Fighting the fight for life
You’re never too young to do routine self-breast exams. It was during this exam that I found a small, marble size lump. The lump was very hard and practically in the middle of my chest above the sternum. What I thought was a small cyst was much more. On April 28, 2005, one week after turning 35, I was diagnosed with breast cancer -- Invasive Ductal Carcinoma. I was told I was Estrogen and Progesterone Positive (ER+/PR+), which is common for breast cancer. What wasn’t common, was that I was HER2/neu+++. This is an over-expression of the HER2 oncogene causing the cancer to be extremely aggressive. Nearly 20% of cancers are HER2 positive, but only 2% are ER+/PR+/HER2+++. This started the journey.
I had major surgery a month later. They performed a partial mastectomy, and with a Sentinel Node Biopsy, removed 15 lymph nodes, 11 being positive. I tried to get back to my normal routine of running my Daycare and Preschool. I did as much possible research on my cancer as I could. I researched every type of treatment, both natural and conventional. The information was necessary, but exhausting. I found myself diving back into my career, I absolutely loved the children I worked with everyday and did not want to lose my role with them. I had spent the last 7 years building my Daycare and Preschool program, and was very happy with its success. The world came crashing down with a re-occurrence 4 months later. The breast cancer had come back and was causing me a lot of pain. I had to close the doors on my beloved career and face a much more serious path.my life.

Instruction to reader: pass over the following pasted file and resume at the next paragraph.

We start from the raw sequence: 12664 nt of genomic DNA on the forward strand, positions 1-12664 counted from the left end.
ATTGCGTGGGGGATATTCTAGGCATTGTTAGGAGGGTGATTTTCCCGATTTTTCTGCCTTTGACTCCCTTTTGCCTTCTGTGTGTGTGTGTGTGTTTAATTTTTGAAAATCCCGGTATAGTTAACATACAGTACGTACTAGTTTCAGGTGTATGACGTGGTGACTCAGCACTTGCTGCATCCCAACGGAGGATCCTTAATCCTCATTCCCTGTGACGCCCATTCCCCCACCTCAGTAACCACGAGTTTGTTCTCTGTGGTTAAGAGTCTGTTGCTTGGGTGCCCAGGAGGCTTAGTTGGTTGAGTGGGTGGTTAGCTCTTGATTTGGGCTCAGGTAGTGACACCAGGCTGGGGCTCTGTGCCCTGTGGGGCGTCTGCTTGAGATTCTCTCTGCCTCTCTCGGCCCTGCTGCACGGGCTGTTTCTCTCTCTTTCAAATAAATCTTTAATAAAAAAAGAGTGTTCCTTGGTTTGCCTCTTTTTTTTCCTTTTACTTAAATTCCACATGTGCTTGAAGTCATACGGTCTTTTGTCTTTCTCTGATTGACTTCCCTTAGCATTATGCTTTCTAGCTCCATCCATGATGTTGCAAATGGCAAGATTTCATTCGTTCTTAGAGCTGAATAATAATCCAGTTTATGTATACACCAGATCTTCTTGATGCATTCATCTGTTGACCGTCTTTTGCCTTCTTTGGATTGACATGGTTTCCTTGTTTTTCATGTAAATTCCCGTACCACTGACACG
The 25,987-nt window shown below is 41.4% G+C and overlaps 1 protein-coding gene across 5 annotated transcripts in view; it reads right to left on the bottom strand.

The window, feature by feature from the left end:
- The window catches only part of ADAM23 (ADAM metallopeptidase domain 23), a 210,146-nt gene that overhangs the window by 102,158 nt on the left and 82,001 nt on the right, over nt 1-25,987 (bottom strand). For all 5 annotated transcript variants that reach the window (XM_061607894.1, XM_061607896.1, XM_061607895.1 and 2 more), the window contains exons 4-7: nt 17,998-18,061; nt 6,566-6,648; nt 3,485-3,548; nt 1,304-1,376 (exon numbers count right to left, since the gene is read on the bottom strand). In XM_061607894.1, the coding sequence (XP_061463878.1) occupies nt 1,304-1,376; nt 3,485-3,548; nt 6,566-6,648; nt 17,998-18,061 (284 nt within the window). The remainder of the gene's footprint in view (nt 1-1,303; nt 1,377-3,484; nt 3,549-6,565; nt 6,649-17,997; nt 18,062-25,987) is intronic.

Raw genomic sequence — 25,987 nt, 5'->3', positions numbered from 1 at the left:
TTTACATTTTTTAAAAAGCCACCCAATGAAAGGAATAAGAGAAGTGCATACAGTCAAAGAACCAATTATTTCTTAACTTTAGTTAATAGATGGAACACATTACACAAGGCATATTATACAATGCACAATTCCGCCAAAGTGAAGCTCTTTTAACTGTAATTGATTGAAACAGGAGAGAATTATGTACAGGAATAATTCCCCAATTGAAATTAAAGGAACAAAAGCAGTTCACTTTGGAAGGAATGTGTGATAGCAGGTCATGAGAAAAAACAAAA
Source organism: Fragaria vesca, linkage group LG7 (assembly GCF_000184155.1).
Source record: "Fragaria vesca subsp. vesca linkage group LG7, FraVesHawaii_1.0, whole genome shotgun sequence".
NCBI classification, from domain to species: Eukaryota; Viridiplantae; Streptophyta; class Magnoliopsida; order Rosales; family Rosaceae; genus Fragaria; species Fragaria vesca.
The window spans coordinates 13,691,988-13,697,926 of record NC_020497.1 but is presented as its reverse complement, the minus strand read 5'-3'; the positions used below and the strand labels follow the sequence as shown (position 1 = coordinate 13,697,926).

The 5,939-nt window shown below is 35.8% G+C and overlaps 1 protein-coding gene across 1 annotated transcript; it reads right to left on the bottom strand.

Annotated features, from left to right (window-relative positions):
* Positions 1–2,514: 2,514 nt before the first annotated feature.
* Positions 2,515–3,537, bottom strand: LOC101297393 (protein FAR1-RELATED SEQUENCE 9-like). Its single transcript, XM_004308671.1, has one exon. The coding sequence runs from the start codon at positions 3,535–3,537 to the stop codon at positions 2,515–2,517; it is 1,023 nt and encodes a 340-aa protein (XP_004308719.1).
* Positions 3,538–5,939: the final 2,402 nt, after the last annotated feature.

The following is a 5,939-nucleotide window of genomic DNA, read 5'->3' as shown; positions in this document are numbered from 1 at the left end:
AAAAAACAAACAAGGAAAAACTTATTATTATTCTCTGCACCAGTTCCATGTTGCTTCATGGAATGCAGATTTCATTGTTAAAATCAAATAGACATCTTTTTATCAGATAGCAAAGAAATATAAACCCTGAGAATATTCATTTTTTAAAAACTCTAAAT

It is now June 2006. I have endured 5 months of chemotherapy. Chemotherapy has not been an easy task. It takes a support system of family, friends, and faith to get through it. I am currently on biological therapy called Herceptin and on hormone therapy, which consists of the monthly shot Lupron, and daily dose of Femara. I also take a daily regiment of supplements to help with nutrition, and anti-cancer herbal supplements. I was told last week that the cancer activity had gone down approximately 60-65%. This is great news. The goal is to watch the activity of the cancer throughout the summer to see if the hormone therapy will be an effective treatment option, rather than just a preventative.
Cancer has not stopped me from living. I still have cancer and I am still here. I don’t believe that there is a "silver bullet" cure, and I have wasted much positive energy trying to find one. I feel by treating my cancer from many different angles, I will be the most successful. Cancer is a daily fight. Fighting this disease can be exhausting, but there are rewards. I look around and see such a beautiful support system around me. Material possessions and a climbing career are not the most important thing for me. They don’t bring true happiness. Look for the rewards in your life. Maybe they are in your flower garden, your nightly walk with your son or daughter, or your spouses smile. There are rewards, and for all of you fighting cancer, you can find them.
Associazione Italiana di Patologia Veterinaria ATTI III Congresso Nazionale ISSN 1825-2265 della Società Italiana di Patologia Tossicologica e Sperimentale del Gruppo di Patologia Clinica Veterinaria Pisa, 11-13 Maggio 2006 Associazione Italiana di Patologia Veterinaria – Italian Association of Veterinary Pathologists www.aipvet.it ALTERAZIONI MACROSCOPICHE E ISTO
DE BAPTISMO Editio Martini Mesnartii (Lutetiae, 1545, qui liber impressus codicis manu scripti instar habet. Editio Sigismundi Gelenii (Basiliae, 1550). Editio Iacobi Pamelii (Antverpiae, 1579). Editio Francisci Iunii (Franekerae, 1597) Editio Nicolai Rigaltii (Lutetiae, 1634). Editio maior Francisci Oehleri (Lipsiae, 1853). Editio Reifferscheid-Wissowa (Vindobonae, 1890). Refoulé Edi